Today friends are celebrating the life of Bil Phillips in the Yucatan jungle. Many people have sent me photos and recollections of good times spent with our friend and colleague and I thought I would post them on a page [click here] so that everyone can share. If you would like to add to this page, please email me on my contact page.
On Account of Beauty – Remembering Bil Phillips
Cave explorer, master cartographer, highly respected instructor and influencer, Bil Phillips passed away after a brief illness in late November 2017.
In 1995, I was a co-leading the Ejido Jacinto Pat Expedition in Quintana Roo, Mexico when I first met Bil Phillips. A fellow Canadian, we hit it off right away. We were both focusing on a remote corner of the Dos Ojos Cave System called Macco’s Marvels or M1. In the dampness of a breakdown room, we eagerly filled reels day after day from a gigantic roll of nearly 40,000 feet of line. Bil was focused with laser sharp precision on exploring and accurately surveying the far extents of one of the most beautiful underwater caves I had ever seen. Glorious crystalline stalactites were so densely packed in these opaline galleries that at times, it could be difficult to see the passage through the forest of formations. Without fail, every day, Bil would return with an empty reel after dropping precisely 1000 feet of new line into the unknown. With a satisfied grin, he would methodically refill his reel and prepare for the next day, dropping off his survey slate to our expedition cartographer. His neat and accurate notes would be added to the expanding map which soon became the longest mapped underwater cave in the world. The final line of data on each slate would offer his ideas on where to go next. “Lead to the left at 870 feet,” or “strong flow and rippled sand,” would reveal his new plans. On one occasion, I noticed Bil had returned from his dive with line remaining on his reel. Did he run out of cave? I stopped to check out his survey slate and noticed the final written note. He had only laid half of his line yet returned at the same predictable time. And then I saw his reference, “Called dive on account of beauty.” With a hint of tears in his eyes, he described a room too beautiful to swim through dispassionately. He had to enjoy the wonder of it all.
Bil Phillips was born and raised in North Vancouver, British Columbia. Before becoming known as one of the most prolific cave diving explorers in history, he was an accomplished professional drummer and meticulous craftsman. Bil stayed in close contact with his family and many friends in Vancouver but ultimately set up his business, Speleotech, in Tulum, Mexico.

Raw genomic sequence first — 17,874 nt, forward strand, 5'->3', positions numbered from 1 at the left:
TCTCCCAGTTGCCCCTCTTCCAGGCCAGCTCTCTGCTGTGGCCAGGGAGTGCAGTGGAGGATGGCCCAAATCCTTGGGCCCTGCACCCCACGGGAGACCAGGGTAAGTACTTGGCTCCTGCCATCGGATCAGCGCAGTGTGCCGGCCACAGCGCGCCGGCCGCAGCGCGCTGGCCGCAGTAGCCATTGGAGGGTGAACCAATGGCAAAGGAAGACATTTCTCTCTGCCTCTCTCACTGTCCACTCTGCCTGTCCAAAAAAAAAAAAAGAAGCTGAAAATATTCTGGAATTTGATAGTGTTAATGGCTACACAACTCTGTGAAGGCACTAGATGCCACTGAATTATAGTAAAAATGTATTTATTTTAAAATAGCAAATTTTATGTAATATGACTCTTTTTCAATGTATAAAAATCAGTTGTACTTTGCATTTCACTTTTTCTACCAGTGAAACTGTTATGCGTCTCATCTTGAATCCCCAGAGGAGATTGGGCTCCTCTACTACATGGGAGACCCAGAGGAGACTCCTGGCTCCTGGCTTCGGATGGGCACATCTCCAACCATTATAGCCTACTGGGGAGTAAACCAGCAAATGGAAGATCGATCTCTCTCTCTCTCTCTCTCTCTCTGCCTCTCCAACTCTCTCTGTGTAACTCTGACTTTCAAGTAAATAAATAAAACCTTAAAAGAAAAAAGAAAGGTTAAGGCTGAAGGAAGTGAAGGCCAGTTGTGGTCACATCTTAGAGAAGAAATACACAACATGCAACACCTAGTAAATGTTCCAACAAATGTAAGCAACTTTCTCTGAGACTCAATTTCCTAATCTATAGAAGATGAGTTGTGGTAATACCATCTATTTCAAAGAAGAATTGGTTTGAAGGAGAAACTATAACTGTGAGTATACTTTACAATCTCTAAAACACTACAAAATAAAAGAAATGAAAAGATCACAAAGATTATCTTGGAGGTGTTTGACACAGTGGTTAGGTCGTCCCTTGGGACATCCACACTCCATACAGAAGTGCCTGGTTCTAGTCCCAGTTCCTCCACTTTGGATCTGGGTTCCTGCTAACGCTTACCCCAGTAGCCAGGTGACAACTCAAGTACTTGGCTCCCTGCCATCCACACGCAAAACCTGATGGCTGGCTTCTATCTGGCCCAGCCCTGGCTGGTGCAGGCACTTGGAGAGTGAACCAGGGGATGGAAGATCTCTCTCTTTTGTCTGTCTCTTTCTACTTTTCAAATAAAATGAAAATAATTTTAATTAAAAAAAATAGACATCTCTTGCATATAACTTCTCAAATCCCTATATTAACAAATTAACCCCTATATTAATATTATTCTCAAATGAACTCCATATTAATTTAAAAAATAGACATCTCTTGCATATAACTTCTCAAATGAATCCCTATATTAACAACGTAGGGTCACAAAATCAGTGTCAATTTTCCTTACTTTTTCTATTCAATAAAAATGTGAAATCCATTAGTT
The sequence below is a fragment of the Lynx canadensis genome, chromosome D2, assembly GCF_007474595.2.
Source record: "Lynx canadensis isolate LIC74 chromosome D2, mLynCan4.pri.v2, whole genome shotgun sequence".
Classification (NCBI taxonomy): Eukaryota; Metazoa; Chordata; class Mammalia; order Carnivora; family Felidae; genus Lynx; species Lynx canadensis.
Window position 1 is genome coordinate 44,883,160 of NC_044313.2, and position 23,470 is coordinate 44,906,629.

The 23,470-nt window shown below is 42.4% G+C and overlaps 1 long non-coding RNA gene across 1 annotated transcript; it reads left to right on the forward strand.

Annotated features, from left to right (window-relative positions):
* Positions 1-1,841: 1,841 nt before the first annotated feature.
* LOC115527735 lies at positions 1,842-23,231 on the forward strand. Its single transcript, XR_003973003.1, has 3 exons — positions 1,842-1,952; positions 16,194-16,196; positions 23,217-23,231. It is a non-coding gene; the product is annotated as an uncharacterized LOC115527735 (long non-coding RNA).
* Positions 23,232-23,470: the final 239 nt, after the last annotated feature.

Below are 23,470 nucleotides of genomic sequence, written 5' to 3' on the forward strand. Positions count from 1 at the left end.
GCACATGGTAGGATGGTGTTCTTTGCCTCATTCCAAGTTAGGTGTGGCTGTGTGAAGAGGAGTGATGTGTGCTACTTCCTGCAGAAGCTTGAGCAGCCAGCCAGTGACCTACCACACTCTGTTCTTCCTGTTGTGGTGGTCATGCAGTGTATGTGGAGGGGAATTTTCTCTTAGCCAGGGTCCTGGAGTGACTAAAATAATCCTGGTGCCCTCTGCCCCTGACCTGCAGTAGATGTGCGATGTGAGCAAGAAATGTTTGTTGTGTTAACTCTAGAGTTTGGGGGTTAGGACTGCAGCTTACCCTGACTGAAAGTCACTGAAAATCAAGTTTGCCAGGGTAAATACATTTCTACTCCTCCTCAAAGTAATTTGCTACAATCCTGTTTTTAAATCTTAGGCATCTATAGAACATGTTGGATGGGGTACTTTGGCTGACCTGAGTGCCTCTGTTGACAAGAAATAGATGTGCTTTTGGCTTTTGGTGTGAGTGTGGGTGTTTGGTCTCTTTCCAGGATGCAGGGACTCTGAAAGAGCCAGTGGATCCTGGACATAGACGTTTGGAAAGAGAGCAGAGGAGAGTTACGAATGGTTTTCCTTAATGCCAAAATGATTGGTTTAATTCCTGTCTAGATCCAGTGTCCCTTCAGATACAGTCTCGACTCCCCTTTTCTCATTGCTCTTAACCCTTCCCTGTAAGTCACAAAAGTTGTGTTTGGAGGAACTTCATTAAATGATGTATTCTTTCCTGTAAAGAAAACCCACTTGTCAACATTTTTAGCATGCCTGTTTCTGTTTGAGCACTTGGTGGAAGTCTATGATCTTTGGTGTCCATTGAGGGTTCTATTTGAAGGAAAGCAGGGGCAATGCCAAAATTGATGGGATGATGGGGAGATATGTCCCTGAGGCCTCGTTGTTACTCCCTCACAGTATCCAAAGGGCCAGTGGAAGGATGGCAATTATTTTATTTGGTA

Fellow explorer Sam Meacham remembers, “Bil and I shared more than 20 years of continued exploration of what became one of the largest cave systems wet or dry on the planet. Bil’s impact on cave diving exploration, conservation, cartography, and training will always be felt here. Quite simply he is one of the most prolific explorers to have ever existed, and he will be sorely missed.”
Bil’s exploration and cartography work resulted in his induction as a Fellow into the Explorers Club of New York. Never one to seek attention for his work, Bill has accepted many honors with characteristic humility and grace. His dive log was boundless, covering nearly 5000 cave dives and he explored and mapped no less than 50 km of previously unexplored water-filled passages in over 35 different systems.
Former dive shop colleague and fellow explorer Christophe Le Maillot with G.E.O (Grupo de Exploracion Ox Bel Ha), remembers fantastic moments shared at basecamps and countless hours innovating new gear and techniques. He adds, “Bil was a tremendous explorer, passionate about all aspects of cave diving. He was very talented in the water, and will always be remembered as the most prolific cave explorer in Q.Roo, Mexico.”
There was no end to Bil’s curiosity and desire to be involved in projects that benefited scientific research. Over the course of his career, he worked with hydrologists, biologists, chemists and geologists and often partnered with archaeologists with the Instidudo Nacional Anthroplologia e Historia (INAH- Mexico’s Department of Archeology). As a safety diver, he worked on television projects, Hollywood movies, National Geographic documentaries and was featured in the History Channel program, Magellan’s Lost Fleet, filmed in Patagonia, Argentina.
Bil stepped up to a role as an educator, influencing standards in dive training and safety. He has written numerous articles on technical diving and taken leadership roles in several diving agencies and associations. He was a founding member and Director of the APSA (Cenotes Committee of the Riviera Maya Association of Dive and Water Sport Operators). He volunteered on the National Speleological Society – Cave Diving Section (NSS-CDS) Instructor Training Committee for Mexico, and the Board of Advisors for the International Association of Nitrox and Technical Divers (IANTD Central America), as well as serving as Director for the Quintana Roo Speleological Survey.
Bil’s passion for exploration and conservation of the Yucatan caves is matched only by his enthusiasm for working with new cave divers and visitors to Mexico. The hundreds of students Bill has mentored remember him for his tireless pursuit of detail and safety while keeping the learning experience enjoyable.
Bil was predeceased by his Mom, Catherine Eleanor Wheatley. He is survived by his partner in life Sabine Schnittger, father Harry Phillips Sr., step-mother Lenora, brother Harry, sister-in-law Gina Lauria, step-siblings Ron, Dave, Rick, Liz and Jeff Blore and their families, many cousins, nieces and nephews.
Bil was actively teaching and contributing to the community up until his life was cut short by a brief illness. He will be honored around the world and remembered by many of us as a life called too soon, on account of beauty.